Sunday, May 26, 2024

ARGENTINA | 16-05-2024 17:21

Police raid soup kitchens as government claims 47% ‘do not exist’

According to the Human Capital Ministry, almost half of registered soup kitchens and emergency canteens surveyed presented irregularities such as ghost addresses. No details of full list, but government claims address of one was listed as residence in a gated community.

Government officials said Tuesday that dozens of raids had been carried out against soup kitchens and groups that manage them, as part of a probe into alleged extortion of the poor.

The investigation comes after aid to some 38,000 soup kitchens was frozen when President Javier Milei took office in December, vowing to slash spending and weed out corruption regarding social aid.

According to the Human Capital Ministry, which is in charge of social aid and welfare, 47 percent of the more than 2,600 canteens surveyed presented irregularities and could not be audited. Some places registered as soup kitchens were found not to be providing the service.

The government did not provide a full list of these "non-existent" establishments, though it named several. 

"Anti-poverty plans generate more poverty," Presidential Spokesperson Manuel Adorni wrote on social media.

The Security Ministry said police had carried out raids on Monday and Tuesday on 27 soup kitchens and the homes of social leaders following accusations the poor were forced to attend anti-government protests in exchange for food.

The raids included private homes and party headquarters, such as the central office of the Partido Obrero, according to its leader, Eduardo Belliboni, who vowed he would "kick out" of the organisation anyone found to have committed extortion.

Milei's government had set up a hotline for people to denounce extortion.

The protests were allegedly organised to pressure the government into doling out more social money or food, part of which never found its way to the intended recipients.

"The accused channelled the illicit funds from the extortions through 'cooperatives', with the final destination of the money unknown," the Security Ministry said in a statement.

Milei is seeking to eliminate the practice of using social movements as intermediaries to deliver aid and end what he calls "the business of poverty."

Social movements slammed the raids and alleged the complaints are an effort to discredit and persecute their leaders, who are mostly fierce government critics.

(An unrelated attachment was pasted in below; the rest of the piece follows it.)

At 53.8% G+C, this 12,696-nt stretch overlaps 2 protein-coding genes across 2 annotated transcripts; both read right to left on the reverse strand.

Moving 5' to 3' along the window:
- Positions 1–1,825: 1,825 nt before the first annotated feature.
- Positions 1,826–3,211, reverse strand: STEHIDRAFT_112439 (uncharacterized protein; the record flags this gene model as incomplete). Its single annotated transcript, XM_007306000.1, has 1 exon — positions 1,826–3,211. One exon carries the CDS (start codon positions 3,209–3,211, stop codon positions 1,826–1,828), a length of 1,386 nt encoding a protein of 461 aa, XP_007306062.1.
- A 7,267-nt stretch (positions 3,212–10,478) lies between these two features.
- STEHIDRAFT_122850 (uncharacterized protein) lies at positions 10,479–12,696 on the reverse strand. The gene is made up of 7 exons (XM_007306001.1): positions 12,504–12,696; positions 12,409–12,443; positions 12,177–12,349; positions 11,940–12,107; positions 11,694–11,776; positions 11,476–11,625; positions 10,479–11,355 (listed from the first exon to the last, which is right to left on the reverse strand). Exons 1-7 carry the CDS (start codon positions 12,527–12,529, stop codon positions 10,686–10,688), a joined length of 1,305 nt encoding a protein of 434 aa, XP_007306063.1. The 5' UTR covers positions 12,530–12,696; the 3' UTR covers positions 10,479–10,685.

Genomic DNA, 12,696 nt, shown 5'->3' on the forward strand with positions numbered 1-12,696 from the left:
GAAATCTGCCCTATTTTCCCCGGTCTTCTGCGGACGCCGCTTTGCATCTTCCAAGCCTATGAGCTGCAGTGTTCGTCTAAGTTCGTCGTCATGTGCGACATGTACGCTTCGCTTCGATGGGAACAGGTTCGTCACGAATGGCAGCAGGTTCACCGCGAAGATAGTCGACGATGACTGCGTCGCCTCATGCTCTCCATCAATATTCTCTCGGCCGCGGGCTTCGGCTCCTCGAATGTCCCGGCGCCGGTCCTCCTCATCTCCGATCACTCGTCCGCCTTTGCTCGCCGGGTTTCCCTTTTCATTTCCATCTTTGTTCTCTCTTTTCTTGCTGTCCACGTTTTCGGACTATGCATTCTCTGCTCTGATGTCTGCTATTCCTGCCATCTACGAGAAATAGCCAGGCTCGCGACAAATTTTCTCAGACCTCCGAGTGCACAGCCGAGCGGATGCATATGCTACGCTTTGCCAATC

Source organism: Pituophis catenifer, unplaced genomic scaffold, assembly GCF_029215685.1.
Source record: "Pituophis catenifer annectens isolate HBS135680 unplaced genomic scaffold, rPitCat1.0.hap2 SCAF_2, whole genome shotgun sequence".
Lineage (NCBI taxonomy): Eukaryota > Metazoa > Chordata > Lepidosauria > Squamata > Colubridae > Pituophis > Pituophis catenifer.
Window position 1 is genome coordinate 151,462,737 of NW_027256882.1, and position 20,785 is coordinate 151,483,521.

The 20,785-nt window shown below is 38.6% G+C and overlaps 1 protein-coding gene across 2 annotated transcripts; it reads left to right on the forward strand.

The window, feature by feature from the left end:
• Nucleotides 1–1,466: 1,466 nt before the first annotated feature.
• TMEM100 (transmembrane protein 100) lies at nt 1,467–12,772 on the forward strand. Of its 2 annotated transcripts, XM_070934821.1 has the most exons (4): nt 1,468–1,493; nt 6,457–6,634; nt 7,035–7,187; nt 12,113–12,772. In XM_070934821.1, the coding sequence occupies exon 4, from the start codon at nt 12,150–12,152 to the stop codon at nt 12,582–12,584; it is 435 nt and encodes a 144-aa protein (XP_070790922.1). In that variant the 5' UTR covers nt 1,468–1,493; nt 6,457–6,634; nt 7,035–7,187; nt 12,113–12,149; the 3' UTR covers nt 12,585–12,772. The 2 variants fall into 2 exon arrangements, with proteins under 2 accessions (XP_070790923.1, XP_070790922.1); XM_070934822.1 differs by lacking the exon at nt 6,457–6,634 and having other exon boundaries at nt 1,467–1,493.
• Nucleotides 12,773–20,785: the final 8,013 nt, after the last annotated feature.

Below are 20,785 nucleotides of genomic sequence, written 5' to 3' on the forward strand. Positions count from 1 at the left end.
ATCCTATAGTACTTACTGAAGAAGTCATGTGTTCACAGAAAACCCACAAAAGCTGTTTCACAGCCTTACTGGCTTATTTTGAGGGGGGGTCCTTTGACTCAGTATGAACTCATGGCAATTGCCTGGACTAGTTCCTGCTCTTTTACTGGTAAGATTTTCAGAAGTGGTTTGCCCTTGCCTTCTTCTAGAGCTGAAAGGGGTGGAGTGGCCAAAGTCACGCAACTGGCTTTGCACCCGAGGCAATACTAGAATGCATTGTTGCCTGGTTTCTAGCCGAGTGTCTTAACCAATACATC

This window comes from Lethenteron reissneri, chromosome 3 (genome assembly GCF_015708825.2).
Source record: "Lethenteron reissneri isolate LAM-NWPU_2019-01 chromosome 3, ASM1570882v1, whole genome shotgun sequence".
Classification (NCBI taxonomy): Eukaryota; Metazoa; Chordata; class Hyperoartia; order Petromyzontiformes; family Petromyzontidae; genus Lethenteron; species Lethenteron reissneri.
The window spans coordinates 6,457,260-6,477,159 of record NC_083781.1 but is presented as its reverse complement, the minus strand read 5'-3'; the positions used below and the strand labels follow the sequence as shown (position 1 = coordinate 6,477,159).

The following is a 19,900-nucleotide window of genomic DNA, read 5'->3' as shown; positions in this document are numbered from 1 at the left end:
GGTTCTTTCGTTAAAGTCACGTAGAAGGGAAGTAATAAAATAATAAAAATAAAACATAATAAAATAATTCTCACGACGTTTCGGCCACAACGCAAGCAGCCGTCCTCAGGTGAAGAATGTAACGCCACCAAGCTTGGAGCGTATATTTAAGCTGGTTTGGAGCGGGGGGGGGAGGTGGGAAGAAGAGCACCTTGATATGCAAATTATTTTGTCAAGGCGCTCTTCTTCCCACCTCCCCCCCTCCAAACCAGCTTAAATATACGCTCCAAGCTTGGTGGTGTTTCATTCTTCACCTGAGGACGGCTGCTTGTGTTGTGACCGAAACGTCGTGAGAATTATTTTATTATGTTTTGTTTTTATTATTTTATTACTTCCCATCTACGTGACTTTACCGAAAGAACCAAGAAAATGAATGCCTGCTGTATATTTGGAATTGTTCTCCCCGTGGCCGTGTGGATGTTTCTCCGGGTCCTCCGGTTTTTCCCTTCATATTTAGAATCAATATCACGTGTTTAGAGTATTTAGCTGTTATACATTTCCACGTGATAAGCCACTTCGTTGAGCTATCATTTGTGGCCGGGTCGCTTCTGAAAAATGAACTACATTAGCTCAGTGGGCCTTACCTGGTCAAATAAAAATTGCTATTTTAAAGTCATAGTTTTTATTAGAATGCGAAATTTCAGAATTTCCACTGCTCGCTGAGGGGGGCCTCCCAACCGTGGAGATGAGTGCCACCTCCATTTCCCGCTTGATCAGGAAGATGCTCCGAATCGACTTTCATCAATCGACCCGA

The left-wing Frente de Organizaciones en Lucha (FOL) movement accused the government of "emptying soup kitchens, taking food from millions of families" with its freeze on aid.

The investigation was sparked by at least 12 allegations claiming the delivery of aid was delivered in exchange for participation in anti-government demonstrations.

The survey was held within the framework of a policy "of transparency and anti-corruption" on the part of the Milei government and its drastic cuts in social programmes, including food assistance, in line with its "chainsaw and blender" plan. In this case the allusion is to food assistance implemented by Alberto Fernández during the Covid-19 pandemic to confront the crisis, an initiative known as "Argentina against hunger."

El Registro Nacional de Comedores y Merenderos Comunitarios de Organizaciones de la Sociedad Civil (RENACOM) was the long-winded title of the subject of the audit, carried out between February 7 and April 26. 

According to the report, to which Infobae had access, a total of 2,646 establishments were surveyed, of which 1,247 (47.7 percent) could not be validated as soup kitchens due to various reasons, among which were that they were no longer operating as soup kitchens (32 percent of such cases), discrepancies between their registered data and the reality (25 percent) and declared addresses which had never housed a soup kitchen (almost 16 percent).

One of the most notorious cases is that of the self-styled soup kitchen "Gauchito Gil," whose location upon investigation was determined to be "in reality a gated community." Similar situations were found in other cases such as "Sol de Barrio," whose address could not be verified with neighbours denying that they had seen a soup kitchen operating there.

This alarming scenario is closely linked to previous investigations which had already thrown light on the irregular flow of food. It was discovered that vast quantities of products, mainly dry food, had been withdrawn from the warehouses of the former Social Development Ministry and then transported in trucks at government expense.

Yet instead of going to the needy soup kitchens, this food ended up being presumably stored in sheds belonging to social organisations, many of them linked to the UTEP (Unión de Trabajadores de la Economía Popular) grouping clustering informally employed workers and other social movements, as indicated by the Human Capital Ministry.



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